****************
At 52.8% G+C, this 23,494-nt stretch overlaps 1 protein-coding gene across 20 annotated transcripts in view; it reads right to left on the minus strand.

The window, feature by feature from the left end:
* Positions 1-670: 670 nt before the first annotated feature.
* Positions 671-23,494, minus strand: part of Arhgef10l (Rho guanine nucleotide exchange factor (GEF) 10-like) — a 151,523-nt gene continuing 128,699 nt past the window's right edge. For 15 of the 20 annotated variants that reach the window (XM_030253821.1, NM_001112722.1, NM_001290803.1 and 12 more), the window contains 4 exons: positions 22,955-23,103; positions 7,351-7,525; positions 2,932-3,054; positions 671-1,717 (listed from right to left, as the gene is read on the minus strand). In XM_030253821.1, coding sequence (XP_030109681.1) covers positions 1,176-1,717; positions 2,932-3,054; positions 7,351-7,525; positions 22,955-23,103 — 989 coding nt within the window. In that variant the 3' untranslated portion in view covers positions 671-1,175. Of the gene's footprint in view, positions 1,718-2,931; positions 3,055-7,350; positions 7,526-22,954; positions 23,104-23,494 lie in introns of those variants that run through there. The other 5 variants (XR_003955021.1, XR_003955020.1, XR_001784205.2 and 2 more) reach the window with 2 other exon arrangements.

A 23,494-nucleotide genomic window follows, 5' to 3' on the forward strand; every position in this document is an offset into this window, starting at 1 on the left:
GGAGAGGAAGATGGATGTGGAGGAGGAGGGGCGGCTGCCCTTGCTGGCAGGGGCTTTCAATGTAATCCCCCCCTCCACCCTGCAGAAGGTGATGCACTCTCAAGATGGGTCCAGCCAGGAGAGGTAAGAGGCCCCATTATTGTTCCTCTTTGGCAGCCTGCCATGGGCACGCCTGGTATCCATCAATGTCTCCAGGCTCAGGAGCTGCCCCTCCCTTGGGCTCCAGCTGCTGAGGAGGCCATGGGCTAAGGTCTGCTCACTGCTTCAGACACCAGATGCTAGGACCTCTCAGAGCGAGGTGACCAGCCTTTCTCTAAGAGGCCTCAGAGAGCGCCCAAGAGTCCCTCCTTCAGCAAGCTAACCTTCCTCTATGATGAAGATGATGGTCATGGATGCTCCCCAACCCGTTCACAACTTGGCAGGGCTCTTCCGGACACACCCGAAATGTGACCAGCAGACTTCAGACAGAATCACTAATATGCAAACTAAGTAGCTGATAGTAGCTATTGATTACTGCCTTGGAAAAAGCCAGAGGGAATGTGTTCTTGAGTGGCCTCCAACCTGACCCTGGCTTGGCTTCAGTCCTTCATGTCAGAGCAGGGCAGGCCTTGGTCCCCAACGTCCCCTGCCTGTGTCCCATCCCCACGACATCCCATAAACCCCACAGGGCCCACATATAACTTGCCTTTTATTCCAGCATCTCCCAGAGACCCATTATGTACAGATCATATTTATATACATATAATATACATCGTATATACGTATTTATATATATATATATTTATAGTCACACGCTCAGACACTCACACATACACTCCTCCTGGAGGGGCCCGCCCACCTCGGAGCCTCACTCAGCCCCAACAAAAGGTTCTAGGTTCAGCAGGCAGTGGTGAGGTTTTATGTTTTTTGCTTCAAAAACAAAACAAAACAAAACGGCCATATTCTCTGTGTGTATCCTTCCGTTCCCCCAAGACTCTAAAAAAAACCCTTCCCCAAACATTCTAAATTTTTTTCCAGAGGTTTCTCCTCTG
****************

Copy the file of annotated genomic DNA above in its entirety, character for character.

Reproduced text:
At 52.8% G+C, this 23,494-nt stretch overlaps 1 protein-coding gene across 20 annotated transcripts in view; it reads right to left on the minus strand.

The window, feature by feature from the left end:
* Positions 1-670: 670 nt before the first annotated feature.
* Positions 671-23,494, minus strand: part of Arhgef10l (Rho guanine nucleotide exchange factor (GEF) 10-like) — a 151,523-nt gene continuing 128,699 nt past the window's right edge. For 15 of the 20 annotated variants that reach the window (XM_030253821.1, NM_001112722.1, NM_001290803.1 and 12 more), the window contains 4 exons: positions 22,955-23,103; positions 7,351-7,525; positions 2,932-3,054; positions 671-1,717 (listed from right to left, as the gene is read on the minus strand). In XM_030253821.1, coding sequence (XP_030109681.1) covers positions 1,176-1,717; positions 2,932-3,054; positions 7,351-7,525; positions 22,955-23,103 — 989 coding nt within the window. In that variant the 3' untranslated portion in view covers positions 671-1,175. Of the gene's footprint in view, positions 1,718-2,931; positions 3,055-7,350; positions 7,526-22,954; positions 23,104-23,494 lie in introns of those variants that run through there. The other 5 variants (XR_003955021.1, XR_003955020.1, XR_001784205.2 and 2 more) reach the window with 2 other exon arrangements.

A 23,494-nucleotide genomic window follows, 5' to 3' on the forward strand; every position in this document is an offset into this window, starting at 1 on the left:
GGAGAGGAAGATGGATGTGGAGGAGGAGGGGCGGCTGCCCTTGCTGGCAGGGGCTTTCAATGTAATCCCCCCCTCCACCCTGCAGAAGGTGATGCACTCTCAAGATGGGTCCAGCCAGGAGAGGTAAGAGGCCCCATTATTGTTCCTCTTTGGCAGCCTGCCATGGGCACGCCTGGTATCCATCAATGTCTCCAGGCTCAGGAGCTGCCCCTCCCTTGGGCTCCAGCTGCTGAGGAGGCCATGGGCTAAGGTCTGCTCACTGCTTCAGACACCAGATGCTAGGACCTCTCAGAGCGAGGTGACCAGCCTTTCTCTAAGAGGCCTCAGAGAGCGCCCAAGAGTCCCTCCTTCAGCAAGCTAACCTTCCTCTATGATGAAGATGATGGTCATGGATGCTCCCCAACCCGTTCACAACTTGGCAGGGCTCTTCCGGACACACCCGAAATGTGACCAGCAGACTTCAGACAGAATCACTAATATGCAAACTAAGTAGCTGATAGTAGCTATTGATTACTGCCTTGGAAAAAGCCAGAGGGAATGTGTTCTTGAGTGGCCTCCAACCTGACCCTGGCTTGGCTTCAGTCCTTCATGTCAGAGCAGGGCAGGCCTTGGTCCCCAACGTCCCCTGCCTGTGTCCCATCCCCACGACATCCCATAAACCCCACAGGGCCCACATATAACTTGCCTTTTATTCCAGCATCTCCCAGAGACCCATTATGTACAGATCATATTTATATACATATAATATACATCGTATATACGTATTTATATATATATATATTTATAGTCACACGCTCAGACACTCACACATACACTCCTCCTGGAGGGGCCCGCCCACCTCGGAGCCTCACTCAGCCCCAACAAAAGGTTCTAGGTTCAGCAGGCAGTGGTGAGGTTTTATGTTTTTTGCTTCAAAAACAAAACAAAACAAAACGGCCATATTCTCTGTGTGTATCCTTCCGTTCCCCCAAGACTCTAAAAAAAACCCTTCCCCAAACATTCTAAATTTTTTTCCAGAGGTTTCTCCTCTG